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Andy Heck ‘absolutely’ expects Chiefs offensive line to be ready for Week 1

On Thursday, the team’s offensive line coach met with reporters for the first time this offseason.

NFL: AUG 25 Preseason - Chiefs at Bears Photo by Robin Alam/Icon Sportswire via Getty Images

During the 2021 offseason, the Kansas City Chiefs completely revamped their offensive line. It now seems more than just possible that when the team steps on to GEHA Field at Arrowhead Stadium to face the Cleveland Browns on September 12, not a single player from 2020’s Week 1 starting lineup — or even those who started Super Bowl LV in February — will be taking the first snap with quarterback Patrick Mahomes.

So it shouldn’t be a surprise that when longtime Chiefs offensive line coach Andy Heck — who has held that position ever since head coach Andy Reid came to town in 2013 — had his first Zoom press conference of the season on Thursday, reporters were ready with some questions.

For football writers, talk-show hosts and even casual fans, predicting the team’s starting five offensive linemen has become a near-obsession. And when asked about it, Heck would only commit to getting it figured out as soon as possible.

“We’re going to need all hands on deck,” he declared. “That’s been my experience in the long haul: that by the end of the season, you’re going to have to have a number of guys ready — not just five guys. So that’s part of it.

“But as soon as we can, we want to figure out what that combination is going to be. In this type of an environment — an OTA where the emphasis is on learning the system, communication, learning some of the fundamentals and techniques — these serious position battles may not really be underway until we get the pads on.”

But if your entry form in the Guess Kansas City’s Starting Offensive Line Sweepstakes includes second-round rookie Creed Humphrey at center, Heck had some good news for you.

Oklahoma v Texas Tech Photo by John E. Moore III/Getty Images

“What I liked most about Creed was his intelligence and his leadership ability,” he said of the former Oklahoma Sooner. “You’re looking for those ‘alphas’ — those guys that won’t shy away from a challenge, that don’t feel like they’ve got to stand back while other people lead. I like his confidence and again his intelligence — whether it’s football smarts [or] social smarts. So far, he’s been everything we’ve hoped for in that regard.”

Heck was also happy to agree with a reporter’s supposition that Humphrey’s wrestling background — his father and older brother were both champion wrestlers, and young Creed first took it up at the age of four — will help him in the NFL.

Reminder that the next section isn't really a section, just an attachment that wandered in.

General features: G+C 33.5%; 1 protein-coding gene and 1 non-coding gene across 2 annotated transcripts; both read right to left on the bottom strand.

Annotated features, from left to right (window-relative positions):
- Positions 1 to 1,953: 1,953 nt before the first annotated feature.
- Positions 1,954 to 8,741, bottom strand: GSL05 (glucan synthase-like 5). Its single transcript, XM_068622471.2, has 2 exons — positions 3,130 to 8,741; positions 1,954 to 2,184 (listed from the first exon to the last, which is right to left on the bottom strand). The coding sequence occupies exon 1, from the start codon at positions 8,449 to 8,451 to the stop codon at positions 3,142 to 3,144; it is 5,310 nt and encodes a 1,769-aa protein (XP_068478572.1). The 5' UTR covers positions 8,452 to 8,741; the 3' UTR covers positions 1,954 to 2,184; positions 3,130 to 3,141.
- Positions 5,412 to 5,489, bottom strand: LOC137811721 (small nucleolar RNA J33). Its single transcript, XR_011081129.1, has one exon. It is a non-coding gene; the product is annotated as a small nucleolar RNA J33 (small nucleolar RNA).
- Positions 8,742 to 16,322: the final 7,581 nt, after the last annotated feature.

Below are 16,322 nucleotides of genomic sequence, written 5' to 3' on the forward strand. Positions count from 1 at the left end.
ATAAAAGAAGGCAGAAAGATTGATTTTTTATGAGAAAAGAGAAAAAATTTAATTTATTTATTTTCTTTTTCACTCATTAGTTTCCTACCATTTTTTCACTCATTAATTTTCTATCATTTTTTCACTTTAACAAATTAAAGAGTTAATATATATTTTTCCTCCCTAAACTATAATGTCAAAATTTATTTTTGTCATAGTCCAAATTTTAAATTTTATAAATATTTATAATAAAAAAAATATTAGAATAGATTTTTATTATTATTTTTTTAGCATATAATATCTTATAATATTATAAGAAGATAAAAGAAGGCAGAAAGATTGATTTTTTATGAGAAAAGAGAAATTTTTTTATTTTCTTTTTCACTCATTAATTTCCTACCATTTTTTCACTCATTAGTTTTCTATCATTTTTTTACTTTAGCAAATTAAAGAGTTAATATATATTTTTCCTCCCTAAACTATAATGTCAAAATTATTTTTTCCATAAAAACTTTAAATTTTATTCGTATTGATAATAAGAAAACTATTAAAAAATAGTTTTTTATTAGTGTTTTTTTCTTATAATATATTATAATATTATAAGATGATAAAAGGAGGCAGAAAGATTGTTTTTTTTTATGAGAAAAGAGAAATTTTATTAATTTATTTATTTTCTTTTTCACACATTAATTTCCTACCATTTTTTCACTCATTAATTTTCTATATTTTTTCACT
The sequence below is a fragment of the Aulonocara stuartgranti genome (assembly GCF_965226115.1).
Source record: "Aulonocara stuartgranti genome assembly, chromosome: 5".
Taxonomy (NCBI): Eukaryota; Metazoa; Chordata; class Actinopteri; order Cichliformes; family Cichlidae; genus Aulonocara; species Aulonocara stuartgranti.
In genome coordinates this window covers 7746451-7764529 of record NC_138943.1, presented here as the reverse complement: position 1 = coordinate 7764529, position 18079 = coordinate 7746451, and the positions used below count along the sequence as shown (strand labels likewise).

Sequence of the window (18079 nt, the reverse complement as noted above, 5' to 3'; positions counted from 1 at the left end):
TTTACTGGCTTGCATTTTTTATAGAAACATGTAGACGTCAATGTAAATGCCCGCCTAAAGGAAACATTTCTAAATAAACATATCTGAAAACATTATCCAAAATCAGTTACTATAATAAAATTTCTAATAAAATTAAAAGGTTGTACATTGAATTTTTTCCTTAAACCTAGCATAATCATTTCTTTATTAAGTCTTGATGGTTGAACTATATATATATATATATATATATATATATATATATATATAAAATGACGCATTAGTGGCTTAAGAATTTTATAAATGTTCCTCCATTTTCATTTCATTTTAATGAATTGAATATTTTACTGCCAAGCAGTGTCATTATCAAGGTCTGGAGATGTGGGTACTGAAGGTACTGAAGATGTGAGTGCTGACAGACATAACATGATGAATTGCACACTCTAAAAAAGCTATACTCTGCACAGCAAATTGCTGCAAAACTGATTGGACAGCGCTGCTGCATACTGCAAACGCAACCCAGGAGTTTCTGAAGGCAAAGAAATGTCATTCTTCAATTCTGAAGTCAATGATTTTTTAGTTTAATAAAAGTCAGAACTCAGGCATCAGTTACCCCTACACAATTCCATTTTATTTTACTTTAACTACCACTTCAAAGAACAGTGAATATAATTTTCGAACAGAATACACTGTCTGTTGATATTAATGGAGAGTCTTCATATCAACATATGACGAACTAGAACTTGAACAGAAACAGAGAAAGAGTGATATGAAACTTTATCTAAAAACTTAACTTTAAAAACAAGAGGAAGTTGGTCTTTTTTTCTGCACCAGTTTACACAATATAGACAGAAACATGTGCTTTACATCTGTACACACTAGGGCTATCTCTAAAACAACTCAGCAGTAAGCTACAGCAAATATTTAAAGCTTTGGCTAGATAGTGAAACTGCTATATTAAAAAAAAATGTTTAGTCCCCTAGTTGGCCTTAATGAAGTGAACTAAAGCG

“It sure seems like a lot of the good interior players have that in their background,” said Heck. “I was never a wrestler — my brother was — and I appreciated watching those things. It would seem to me that just having a feel for leverage — and what do you do when you lose that leverage; now we’ve got to reposition and regain that leverage — it seems like it would tie in nicely with wrestling. So, if you’ve got that kind of experience — and that feel — it would stand to reason it would transfer to the football field.”

Heck has also been impressed with a player who may eventually be labeled as the biggest steal of the 2021 NFL Draft: sixth-round pick Trey Smith of Tennessee.

Alabama vs Tennessee Photo by Andrew Ferguson/Collegiate Images/Getty Images

“I do think that Trey has ‘starting guard’ in his future,” said Heck. “How fast that will come will be difficult to predict. He has all the physical and mental tools that you’d look for. And he loves football. That’s an indispensable quality. He loves football, he loves to compete and he’s an extremely physical person. These things jump out at you when you watch tape of him.

“Now... how fast can he learn our system, learn our techniques — really ‘quiet things down’ in there at that guard position? We’ll see. But he’s certainly off to a good start and working very hard at it.”

Heck said that all of the players he’s coaching share Smith’s love for football — and that’s why he expects that in whatever form the line eventually takes, it will be ready to play in Week 1.

“Here’s the beautiful thing about all of these guys: they love football — and they’re all top-notch people [and] hard workers. They come in every day, excited to work at their craft and come together — and they like each other — so they’re having fun out there.

“To expect that these guys will be able to come together and gel by early September? Absolutely. That would be my expectation.”